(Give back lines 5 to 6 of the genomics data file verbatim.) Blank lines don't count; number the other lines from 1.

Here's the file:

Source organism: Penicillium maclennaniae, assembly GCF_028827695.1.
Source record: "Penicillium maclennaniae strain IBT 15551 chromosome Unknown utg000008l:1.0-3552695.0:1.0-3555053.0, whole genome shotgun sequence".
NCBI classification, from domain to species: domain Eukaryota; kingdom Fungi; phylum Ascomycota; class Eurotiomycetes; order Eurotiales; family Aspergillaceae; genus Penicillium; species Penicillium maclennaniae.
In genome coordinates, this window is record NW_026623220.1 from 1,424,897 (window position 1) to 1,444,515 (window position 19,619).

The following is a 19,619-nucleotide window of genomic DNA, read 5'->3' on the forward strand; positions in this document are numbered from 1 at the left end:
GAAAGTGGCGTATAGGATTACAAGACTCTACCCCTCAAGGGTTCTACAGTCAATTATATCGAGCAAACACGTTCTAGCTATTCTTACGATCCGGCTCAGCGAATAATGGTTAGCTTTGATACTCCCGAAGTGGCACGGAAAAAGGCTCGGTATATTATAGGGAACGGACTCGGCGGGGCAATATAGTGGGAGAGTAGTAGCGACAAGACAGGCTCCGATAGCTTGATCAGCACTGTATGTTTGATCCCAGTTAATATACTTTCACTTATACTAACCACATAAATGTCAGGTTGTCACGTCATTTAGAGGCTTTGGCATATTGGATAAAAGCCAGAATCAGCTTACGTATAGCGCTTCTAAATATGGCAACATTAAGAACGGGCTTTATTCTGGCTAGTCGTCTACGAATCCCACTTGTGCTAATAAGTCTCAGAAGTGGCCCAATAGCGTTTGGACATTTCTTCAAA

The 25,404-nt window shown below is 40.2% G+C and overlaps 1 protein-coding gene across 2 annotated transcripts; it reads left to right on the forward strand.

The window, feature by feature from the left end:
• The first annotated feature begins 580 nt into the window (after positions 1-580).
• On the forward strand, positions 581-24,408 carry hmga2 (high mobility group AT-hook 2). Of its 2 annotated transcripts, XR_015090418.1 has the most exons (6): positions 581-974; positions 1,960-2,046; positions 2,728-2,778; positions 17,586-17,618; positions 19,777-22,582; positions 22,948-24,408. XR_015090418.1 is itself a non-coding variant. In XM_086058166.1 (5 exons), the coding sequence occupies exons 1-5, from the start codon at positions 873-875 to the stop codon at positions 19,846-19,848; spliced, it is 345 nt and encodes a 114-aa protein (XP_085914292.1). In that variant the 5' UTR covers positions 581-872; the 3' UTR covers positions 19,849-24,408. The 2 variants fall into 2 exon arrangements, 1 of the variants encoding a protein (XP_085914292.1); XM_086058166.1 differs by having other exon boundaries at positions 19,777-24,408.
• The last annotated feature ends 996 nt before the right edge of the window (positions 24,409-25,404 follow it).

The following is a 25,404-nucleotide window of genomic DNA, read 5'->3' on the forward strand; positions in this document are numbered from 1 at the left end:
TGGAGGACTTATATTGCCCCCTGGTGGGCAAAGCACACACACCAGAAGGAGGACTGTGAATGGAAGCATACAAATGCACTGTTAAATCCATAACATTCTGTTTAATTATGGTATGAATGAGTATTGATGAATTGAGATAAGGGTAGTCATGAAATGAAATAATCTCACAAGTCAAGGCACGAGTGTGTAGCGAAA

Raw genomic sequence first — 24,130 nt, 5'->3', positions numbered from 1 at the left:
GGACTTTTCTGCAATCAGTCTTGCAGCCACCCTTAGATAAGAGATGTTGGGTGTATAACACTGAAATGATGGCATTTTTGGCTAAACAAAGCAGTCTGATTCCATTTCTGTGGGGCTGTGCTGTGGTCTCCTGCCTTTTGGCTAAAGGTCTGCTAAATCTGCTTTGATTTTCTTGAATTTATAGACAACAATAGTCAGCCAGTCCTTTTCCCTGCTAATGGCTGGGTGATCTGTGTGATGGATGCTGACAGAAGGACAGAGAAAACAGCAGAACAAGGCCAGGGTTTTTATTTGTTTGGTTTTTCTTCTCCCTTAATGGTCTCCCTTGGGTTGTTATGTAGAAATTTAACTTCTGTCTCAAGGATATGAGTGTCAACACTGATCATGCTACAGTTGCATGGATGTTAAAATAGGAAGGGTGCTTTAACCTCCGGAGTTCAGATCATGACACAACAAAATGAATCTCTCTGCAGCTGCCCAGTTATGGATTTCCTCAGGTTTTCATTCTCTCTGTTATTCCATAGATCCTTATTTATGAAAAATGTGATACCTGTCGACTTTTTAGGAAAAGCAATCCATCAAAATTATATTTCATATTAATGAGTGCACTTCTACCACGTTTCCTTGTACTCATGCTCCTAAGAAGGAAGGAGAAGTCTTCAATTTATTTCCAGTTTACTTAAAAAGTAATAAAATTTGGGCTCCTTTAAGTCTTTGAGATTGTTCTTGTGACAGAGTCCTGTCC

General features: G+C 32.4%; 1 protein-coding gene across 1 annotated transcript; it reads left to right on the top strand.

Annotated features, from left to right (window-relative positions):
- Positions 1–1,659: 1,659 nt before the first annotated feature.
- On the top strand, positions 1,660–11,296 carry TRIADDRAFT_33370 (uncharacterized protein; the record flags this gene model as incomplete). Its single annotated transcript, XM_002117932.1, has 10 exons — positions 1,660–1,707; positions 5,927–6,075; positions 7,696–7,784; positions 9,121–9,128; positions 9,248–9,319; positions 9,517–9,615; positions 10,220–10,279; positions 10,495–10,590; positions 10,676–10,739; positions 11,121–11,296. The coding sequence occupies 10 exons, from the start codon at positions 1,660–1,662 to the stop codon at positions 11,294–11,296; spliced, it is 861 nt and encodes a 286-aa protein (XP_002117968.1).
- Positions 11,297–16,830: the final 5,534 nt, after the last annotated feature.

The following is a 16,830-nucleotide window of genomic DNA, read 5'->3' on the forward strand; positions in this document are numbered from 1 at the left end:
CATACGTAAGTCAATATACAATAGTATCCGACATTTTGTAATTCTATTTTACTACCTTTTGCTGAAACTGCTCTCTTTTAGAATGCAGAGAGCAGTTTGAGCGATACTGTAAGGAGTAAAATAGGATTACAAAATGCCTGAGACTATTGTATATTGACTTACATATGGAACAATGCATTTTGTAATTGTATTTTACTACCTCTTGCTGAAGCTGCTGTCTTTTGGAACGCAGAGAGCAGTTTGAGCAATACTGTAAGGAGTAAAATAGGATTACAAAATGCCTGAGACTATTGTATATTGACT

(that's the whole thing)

The following is a 19,619-nucleotide window of genomic DNA, read 5'->3' on the forward strand; positions in this document are numbered from 1 at the left end:
GAAAGTGGCGTATAGGATTACAAGACTCTACCCCTCAAGGGTTCTACAGTCAATTATATCGAGCAAACACGTTCTAGCTATTCTTACGATCCGGCTCAGCGAATAATGGTTAGCTTTGATACTCCCGAAGTGGCACGGAAAAAGGCTCGGTATATTATAGGGAACGGACTCGGCGGGGCAATATAGTGGGAGAGTAGTAGCGACAAGACAGGCTCCGATAGCTTGATCAGCACTGTATGTTTGATCCCAGTTAATATACTTTCACTTATACTAACCACATAAATGTCAGGTTGTCACGTCATTTAGAGGCTTTGGCATATTGGATAAAAGCCAGAATCAGCTTACGTATAGCGCTTCTAAATATGGCAACATTAAGAACGGGCTTTATTCTGGCTAGTCGTCTACGAATCCCACTTGTGCTAATAAGTCTCAGAAGTGGCCCAATAGCGTTTGGACATTTCTTCAAA